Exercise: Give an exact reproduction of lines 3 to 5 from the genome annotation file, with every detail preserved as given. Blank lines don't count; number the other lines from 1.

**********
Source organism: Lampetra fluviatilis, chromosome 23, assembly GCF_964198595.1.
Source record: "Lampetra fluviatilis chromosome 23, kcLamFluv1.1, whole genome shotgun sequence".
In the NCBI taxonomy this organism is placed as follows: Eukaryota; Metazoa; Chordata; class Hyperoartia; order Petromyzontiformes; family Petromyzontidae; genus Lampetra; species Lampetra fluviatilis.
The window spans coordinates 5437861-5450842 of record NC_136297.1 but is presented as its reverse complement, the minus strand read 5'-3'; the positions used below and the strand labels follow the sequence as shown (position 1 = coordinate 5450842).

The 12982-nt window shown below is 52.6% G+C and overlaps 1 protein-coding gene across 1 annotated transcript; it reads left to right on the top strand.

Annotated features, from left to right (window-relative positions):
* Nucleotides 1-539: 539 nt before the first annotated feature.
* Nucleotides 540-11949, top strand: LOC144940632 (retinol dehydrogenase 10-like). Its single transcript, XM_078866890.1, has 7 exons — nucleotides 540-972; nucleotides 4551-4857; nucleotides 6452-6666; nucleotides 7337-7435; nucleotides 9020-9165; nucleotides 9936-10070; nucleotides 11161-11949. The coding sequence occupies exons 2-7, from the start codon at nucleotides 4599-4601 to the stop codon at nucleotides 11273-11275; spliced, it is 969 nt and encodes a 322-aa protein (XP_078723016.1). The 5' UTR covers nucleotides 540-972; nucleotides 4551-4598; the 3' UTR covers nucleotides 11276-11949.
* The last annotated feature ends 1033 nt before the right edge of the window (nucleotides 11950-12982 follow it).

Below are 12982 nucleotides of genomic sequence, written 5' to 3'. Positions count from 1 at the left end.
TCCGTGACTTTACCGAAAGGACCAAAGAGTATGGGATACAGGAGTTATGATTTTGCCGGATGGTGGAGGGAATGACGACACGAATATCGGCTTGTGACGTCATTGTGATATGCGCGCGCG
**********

In the NCBI taxonomy this organism is placed as follows: Eukaryota; Metazoa; Chordata; class Hyperoartia; order Petromyzontiformes; family Petromyzontidae; genus Lampetra; species Lampetra fluviatilis.
The window spans coordinates 5437861-5450842 of record NC_136297.1 but is presented as its reverse complement, the minus strand read 5'-3'; the positions used below and the strand labels follow the sequence as shown (position 1 = coordinate 5450842).

The 12982-nt window shown below is 52.6% G+C and overlaps 1 protein-coding gene across 1 annotated transcript; it reads left to right on the top strand.